Where to Stay
We stayed in a couple of places, from hotels, to hostels and Airbnb’s, but our favourite was the Hotel Santa Fe. It is very centrally located, clean, comfortable, friendly and has a pool too. It’s a stone’s throw from the centre and Tortuga Bay. They also made a killer breakfast which was filling and delicious. Do you know what patacones are? They are fried green plantains, a personal favourite of mine. Traditional Ecuadorian fare, you have to give them a try. Trust me, they’re yummy!
Mix it up … à la Carte and DIY
We could not possibly have had a better time! Well, that’s not true … another two weeks here most certainly would not have gone astray. We do feel, however, that we got to see, do and experience a little bit of everything. From planned day trips with Galápagos à la Carte to doing it ourselves, chilling on beaches, exploring the island to varying our accommodation and hanging out with and chatting to the locals, we feel we got the best of both worlds.
Alex and I did a cruise here in 2007 and we both felt that this time around we most definitely got more bang for our experience buck.
Thanks to Galápagos à la Carte and Hotel Santa Fe once again for some incredible experiences. Check out their website and contact them for some more information or that personalised touch. Whether it’s for one day, two weeks or two months, they will ensure that you see the very best of the Galápagos Islands. Check out key information from the Galapagos à la Carte team, before your trip.
Virtual Tours & Covid Safety
Galápagos à la Carte is also committed to the safety of all of its passengers, by not only following all protocols pertaining to a Covid safe environment on all of their tours but by also providing virtual tours. For those that are unable to travel or currently prefer armchair travel, the company has live virtual tours available from the comfort of your own chair. These may change but currently include the Fishermen Pier and Bayside Virtual Tours. Take a look.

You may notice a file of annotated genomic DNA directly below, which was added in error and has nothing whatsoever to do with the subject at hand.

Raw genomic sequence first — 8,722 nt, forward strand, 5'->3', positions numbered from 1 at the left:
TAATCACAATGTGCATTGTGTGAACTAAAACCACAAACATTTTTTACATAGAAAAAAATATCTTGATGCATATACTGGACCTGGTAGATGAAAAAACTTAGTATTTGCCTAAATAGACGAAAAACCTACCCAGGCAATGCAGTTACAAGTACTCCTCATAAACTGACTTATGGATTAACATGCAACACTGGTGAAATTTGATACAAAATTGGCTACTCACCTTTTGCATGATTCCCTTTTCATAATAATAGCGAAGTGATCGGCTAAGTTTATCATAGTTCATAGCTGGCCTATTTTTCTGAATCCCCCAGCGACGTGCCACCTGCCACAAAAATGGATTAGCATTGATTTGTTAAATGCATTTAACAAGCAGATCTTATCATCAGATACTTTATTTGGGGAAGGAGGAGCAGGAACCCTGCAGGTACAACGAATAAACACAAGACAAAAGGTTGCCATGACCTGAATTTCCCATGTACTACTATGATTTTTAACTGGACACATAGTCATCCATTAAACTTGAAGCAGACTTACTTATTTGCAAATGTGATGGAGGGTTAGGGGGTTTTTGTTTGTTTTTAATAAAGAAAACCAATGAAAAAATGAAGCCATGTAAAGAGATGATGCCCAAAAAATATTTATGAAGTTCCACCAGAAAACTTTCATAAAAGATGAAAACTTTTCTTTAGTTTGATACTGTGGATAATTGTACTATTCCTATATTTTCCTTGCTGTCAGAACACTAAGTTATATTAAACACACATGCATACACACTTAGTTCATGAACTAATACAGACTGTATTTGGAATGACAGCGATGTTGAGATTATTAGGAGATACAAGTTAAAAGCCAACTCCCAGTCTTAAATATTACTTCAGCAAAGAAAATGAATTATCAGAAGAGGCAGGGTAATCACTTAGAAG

FACTS ‘N’ OTHER USEFUL STUFF
- Who do the Galápagos Islands belong to: Ecuador
- How do you get to the Galápagos Islands: You can only reach the islands from Ecuador. Flights leave from both Quito and Guayaquil.
- How many islands in the Galápagos are populated: Only five of the archipelago’s thirteen major islands are inhabited: Baltra, Santa Cruz, San Cristobal, Isabela and Floreana.
- Population of the Galápagos Islands: Approximately 30, 000.
- Official Language: Spanish. Ecuador also recognises, encourages and protects 14 indigenous languages, nationalities and peoples in its Constitution.
- Currency: USD
- Transport: Apart from cruises and day tours on boats, transport includes water taxis, speedboats, buses and taxis. A limited number of inter-island flights are available using light aircraft.
- Accommodation: The Galápagos Islands have everything from budget and family-run hostels and hotels to Airbnb’s and more top-end hotels including 5-star hotels.
DID YOU KNOW?
- The Galápagos Archipelago is made up of 18 main islands along with countless islets and large rocks scattered around the area.
- The islands were formed by volcanic activity within the earth’s crust, deep underneath the ocean.
- Due to their extreme isolation, the majority of the animal species in the Galápagos cannot be found anywhere else on Earth.
- The Galápagos Islands famously inspired Charles Darwin’s theory of evolution.
- The islands were named for their most famous occupants, the Galápagos tortoises and not the other way around!
- Galápagos tortoises have a lifespan of over 100 years, making them one of the longest-living creatures on the planet.
- Several different groups have called the islands home over the course of their history, including a period where they served as a refuge to English pirates.
- More than 150,000 people visit the Galápagos Islands every year.
- The sinking of a ship by a sperm whale in the Galápagos was the inspiration for Herman Melville’s famous novel Moby Dick.